Tencent to Pay $500 Million for Stake in CJ Games

Tencent Holdings Ltd. (700), Asia’s biggest Internet company, agreed to pay about $500 million for a 28 percent stake in South Korea’s CJ Games to bolster its lineup of online and mobile entertainment. Tencent shares fell.

The deal includes the purchase of new and existing shares in Seoul-based CJ Games, the companies said in statements yesterday. The agreement includes the acquisition of the Netmarble portal of CJ E&M Corp., with titles including “Taming Monsters” and “Everybody Cha Cha Cha.”

Tencent, owner of the WeChat instant messaging application, is making acquisitions to bolster content and location services amid increased competition from Alibaba Group Holding Ltd. and Baidu Inc. The Shenzhen-based company’s online gaming revenue of 8.5 billion yuan ($1.4 billion) last quarter was unchanged from the previous quarter as sales from titles including “League of Legends” and “Cross Fire” slowed.

“Tencent has invested in many Korean game developers before for their ability to create hit games,” said Ricky Lai, an analyst at Guotai Junan International Holdings Ltd. in Hong Kong. “Tencent needs more games to help boost its gaming platform.”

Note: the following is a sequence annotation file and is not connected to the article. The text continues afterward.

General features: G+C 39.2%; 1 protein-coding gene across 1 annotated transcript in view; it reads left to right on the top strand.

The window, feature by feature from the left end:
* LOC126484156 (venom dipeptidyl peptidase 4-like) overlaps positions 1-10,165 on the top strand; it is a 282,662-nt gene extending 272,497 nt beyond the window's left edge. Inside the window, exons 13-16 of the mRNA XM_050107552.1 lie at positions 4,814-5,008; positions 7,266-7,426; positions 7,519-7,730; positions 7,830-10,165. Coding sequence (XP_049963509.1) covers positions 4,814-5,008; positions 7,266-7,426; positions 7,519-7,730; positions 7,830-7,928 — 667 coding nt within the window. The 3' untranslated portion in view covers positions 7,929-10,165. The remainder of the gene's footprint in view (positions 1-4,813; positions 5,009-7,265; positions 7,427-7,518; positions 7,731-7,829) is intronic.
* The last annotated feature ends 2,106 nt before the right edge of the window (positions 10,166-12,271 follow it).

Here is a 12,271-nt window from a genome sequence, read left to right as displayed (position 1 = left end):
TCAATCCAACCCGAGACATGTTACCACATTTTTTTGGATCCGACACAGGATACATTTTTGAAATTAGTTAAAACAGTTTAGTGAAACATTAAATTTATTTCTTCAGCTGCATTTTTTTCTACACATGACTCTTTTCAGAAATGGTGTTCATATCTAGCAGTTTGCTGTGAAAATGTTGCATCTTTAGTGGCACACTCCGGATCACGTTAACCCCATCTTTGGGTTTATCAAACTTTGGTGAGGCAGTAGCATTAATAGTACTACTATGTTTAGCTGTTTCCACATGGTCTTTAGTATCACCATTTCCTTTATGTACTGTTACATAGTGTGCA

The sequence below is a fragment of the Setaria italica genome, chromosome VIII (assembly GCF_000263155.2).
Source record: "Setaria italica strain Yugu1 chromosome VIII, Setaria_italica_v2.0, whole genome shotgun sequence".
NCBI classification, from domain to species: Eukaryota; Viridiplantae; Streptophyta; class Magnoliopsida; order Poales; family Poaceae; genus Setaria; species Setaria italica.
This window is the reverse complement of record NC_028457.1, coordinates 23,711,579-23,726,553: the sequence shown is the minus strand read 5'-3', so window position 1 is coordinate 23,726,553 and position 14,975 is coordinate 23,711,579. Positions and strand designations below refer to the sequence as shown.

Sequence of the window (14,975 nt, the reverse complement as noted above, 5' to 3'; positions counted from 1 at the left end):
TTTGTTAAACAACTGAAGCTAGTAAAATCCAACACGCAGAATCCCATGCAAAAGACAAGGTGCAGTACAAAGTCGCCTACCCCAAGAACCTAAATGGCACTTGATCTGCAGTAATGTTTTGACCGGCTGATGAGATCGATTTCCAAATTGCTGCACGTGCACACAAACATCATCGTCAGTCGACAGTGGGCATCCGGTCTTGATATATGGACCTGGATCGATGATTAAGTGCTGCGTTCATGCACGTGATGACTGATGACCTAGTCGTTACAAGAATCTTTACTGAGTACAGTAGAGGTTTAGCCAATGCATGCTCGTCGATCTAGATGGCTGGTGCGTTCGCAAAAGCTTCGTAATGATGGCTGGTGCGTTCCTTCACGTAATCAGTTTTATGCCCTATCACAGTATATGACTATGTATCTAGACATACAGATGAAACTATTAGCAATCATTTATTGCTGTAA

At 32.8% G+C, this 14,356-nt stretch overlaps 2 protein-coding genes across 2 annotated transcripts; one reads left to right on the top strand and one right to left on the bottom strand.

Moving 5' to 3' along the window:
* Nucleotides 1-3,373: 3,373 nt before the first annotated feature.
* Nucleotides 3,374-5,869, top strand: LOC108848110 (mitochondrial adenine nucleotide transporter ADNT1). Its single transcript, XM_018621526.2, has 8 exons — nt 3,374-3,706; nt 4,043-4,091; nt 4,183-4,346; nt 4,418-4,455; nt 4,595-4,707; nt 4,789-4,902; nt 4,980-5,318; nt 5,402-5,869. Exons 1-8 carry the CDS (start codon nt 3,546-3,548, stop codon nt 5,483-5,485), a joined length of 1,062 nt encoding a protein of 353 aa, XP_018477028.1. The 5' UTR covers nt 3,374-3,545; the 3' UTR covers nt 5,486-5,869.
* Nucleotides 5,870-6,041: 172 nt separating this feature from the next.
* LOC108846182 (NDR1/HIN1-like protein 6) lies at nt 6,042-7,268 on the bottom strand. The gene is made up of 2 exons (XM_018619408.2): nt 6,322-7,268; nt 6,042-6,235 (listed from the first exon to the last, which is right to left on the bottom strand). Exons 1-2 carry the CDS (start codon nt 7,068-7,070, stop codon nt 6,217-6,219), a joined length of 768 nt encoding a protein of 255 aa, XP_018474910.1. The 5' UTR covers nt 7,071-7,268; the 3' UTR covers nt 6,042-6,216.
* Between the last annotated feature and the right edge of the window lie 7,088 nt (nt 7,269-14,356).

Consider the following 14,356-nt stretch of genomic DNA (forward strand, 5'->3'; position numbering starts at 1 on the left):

Tencent shares fell 4.2 percent to HK$531 as the market opened in Hong Kong. The benchmark Hang Seng Index was unchanged.

Photographer: Brent Lewin/Bloomberg

Tencent, owner of the WeChat instant messaging application, is making acquisitions to bolster content and location services amid increased competition from Alibaba Group Holding Ltd. and Baidu Inc. Close

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Photographer: Brent Lewin/Bloomberg

Tencent, owner of the WeChat instant messaging application, is making acquisitions to bolster content and location services amid increased competition from Alibaba Group Holding Ltd. and Baidu Inc.

CJ Games is part of CJ E&M, which rose as much as 6.7 percent in Seoul trading.

Separately, Tencent will take about a 20 percent stake in Youku Tudou Inc. with at least $300 million of cash as well as its own video business, NetEase Inc. said on its website yesterday, citing three unidentified people familiar with the discussions.

Jerry Huang, a director of investor relations at Tencent, and Youku Tudou spokeswoman Jean Shao declined to comment on the NetEase report when contacted by Bloomberg News yesterday.

Alibaba, China’s biggest e-commerce operator, yesterday announced a platform called Yu Le Bao for individuals to invest in TV and movie projects, according to an e-mailed statement.

To contact the reporter on this story: Lulu Yilun Chen in Hong Kong at ychen447@bloomberg.net

To contact the editors responsible for this story: Michael Tighe at mtighe4@bloomberg.net Robert Fenner

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